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Minutes. It was Voted, That the registrar be authorized to complete the minutes for publication.

Rev. William A. Waterman, of Indiana, offered prayer, and a recess was taken till 7.30.

THURSDAY EVENING. At 7.35, Rev: Spencer Snell, of Alabama, read the Scriptures and led in prayer.

Paper. Rev. George H. Ide, of Wisconsin, read a paper on The Living Christ, a vital force in Pulpit and Pew.

Address.2 Rev. Charles E. Jefferson, of New York, gave an address on Consecrated Personality a Supreme Need of the Church of To-day.

Thanks to the Moderator. The following was adopted : The Council expresses its grateful appreciation of the ability, impartiality, and gentle courtesy with which the moderator has presided over its deliberations, and will hold him always in affectionate remembrance.

Resolution of Thanks. The following resolution of thanks was adopted : It seems fitting, since the Council of 1898 looked from the Portland of the West toward that great sea which once had been the limit of our “longdrawn battle line" of frontier missions, and which now beckons us toward other lands yet remaining to be conquered for liberty and for Christ, that this one should meet at another equally beautiful Portland, overlooking that other sea which bore our fathers, few and feeble, when they came to begin the conquest of the New World for God.

And now, as this very profitable session draws near its close, we desire to express our sincere gratitude to the pastor and people of the State Street Church for their warm and cordial welcome to this beautiful house of worship, and to the other pastors and friends who have co-operated with them in furnishing us with every possible comfort and convenience; remembering also the courtesy of Bishop Codman.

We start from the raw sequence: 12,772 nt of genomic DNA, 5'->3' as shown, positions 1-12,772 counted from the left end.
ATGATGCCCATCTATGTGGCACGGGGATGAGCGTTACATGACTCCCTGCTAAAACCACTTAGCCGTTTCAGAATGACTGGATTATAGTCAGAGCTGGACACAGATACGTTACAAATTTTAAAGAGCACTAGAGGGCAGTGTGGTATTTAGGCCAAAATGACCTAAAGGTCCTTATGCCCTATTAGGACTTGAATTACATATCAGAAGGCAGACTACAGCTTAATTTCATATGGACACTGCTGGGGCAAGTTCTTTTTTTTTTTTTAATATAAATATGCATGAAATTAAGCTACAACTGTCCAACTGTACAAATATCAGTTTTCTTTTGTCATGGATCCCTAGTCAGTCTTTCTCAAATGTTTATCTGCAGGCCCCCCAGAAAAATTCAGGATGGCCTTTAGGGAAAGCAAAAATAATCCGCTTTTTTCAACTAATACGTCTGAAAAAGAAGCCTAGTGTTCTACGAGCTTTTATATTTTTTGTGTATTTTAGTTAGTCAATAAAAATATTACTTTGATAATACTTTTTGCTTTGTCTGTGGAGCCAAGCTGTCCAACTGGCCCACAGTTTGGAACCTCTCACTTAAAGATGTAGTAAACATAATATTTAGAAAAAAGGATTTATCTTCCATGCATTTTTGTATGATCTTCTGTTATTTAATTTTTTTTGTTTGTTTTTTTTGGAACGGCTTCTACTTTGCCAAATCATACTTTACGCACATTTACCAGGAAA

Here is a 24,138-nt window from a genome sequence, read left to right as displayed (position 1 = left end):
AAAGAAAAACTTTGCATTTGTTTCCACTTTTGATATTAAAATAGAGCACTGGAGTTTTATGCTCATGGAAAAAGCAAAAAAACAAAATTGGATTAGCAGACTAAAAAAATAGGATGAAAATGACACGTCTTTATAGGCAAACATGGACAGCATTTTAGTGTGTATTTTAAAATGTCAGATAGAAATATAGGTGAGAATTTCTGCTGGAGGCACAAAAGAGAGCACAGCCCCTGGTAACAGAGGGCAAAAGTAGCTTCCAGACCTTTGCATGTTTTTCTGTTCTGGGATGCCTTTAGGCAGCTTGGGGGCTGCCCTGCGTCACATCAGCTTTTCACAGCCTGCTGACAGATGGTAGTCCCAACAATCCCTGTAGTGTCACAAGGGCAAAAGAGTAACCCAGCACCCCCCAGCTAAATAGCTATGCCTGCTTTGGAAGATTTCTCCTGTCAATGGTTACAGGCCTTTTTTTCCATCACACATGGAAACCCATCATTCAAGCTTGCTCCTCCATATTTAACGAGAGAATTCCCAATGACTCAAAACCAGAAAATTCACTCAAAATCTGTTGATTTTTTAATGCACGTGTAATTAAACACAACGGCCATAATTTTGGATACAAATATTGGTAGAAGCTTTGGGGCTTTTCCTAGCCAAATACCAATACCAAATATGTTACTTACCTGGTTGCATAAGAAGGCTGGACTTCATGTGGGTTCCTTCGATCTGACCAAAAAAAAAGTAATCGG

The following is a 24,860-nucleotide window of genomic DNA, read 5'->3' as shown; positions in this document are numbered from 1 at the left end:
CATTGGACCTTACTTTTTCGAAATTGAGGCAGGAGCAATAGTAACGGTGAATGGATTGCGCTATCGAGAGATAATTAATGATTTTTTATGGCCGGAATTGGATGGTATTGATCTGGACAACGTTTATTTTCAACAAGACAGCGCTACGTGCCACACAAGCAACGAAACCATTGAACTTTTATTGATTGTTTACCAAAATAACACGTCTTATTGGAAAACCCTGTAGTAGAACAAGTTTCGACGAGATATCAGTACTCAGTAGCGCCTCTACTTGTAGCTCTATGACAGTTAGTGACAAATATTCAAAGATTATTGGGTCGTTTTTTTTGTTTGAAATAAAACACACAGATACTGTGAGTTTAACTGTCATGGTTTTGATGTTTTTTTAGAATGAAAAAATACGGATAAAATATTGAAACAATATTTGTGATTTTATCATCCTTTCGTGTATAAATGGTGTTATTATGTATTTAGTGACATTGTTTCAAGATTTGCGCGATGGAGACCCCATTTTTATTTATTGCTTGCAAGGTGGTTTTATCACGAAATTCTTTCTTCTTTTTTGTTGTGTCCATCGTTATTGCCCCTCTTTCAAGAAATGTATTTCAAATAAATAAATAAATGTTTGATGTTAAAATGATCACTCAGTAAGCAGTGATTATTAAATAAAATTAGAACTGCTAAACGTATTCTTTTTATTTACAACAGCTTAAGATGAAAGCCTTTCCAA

I Page 355.

2 Page 364.

We desire also to thank the president and officers of Bowdoin College for giving us a delightful excursion and an opportunity to perform that very Congregational act of inspecting a college, whereby we are enabled to give our testimony to the splendor of its history, the completeness of its equipment, and its great promise for the future.

We are most grateful to the historic Second Parish Church, its pastor and its members, for the reception tendered to the Council. That occasion will remain among our most pleasant memories of our visit to Portland.

Nor should we omit to express our appreciation of the service rendered us by the daily papers of Portland, whose excellent reports of our sessions will be of permanent value; to the choirs whose songs have cheered and helped us; to the Y. M. C. A. for their kindnesses; and to the railroads for their concessions.

We are also especially grateful to the people of the churches and of the city, who have welcomed us to their homes and cared for our wants. Those of us who live far inland have imitated our Pilgrim Fathers in thankfulness that we have been “nourished by the abundance of the seas and the treasures that were hid in the sand.” We have all learned anew the lesson that Christian hospitality on earth is a foretaste and foreshadowing of the time when we shall eat bread together in the Kingdom of God. Let us, then, as we return to our homes, unite in grateful thanksgiving to our Heavenly Father who has guided our deliberations, and, as we verily believe, made this the most profitable and hopeful of our Congregational synods.

Rev. Rollin T. Hack, pastor of the Second Parish Church, responded to these resolutions.

The moderator made a closing address, expressing the hope that the National Council may be of increasing usefulness and power to the churches.

After the singing of “Rise my soul and stretch thy wings,” the moderator pronounced the benediction, and declared the eleventh session of the National Council dissolved.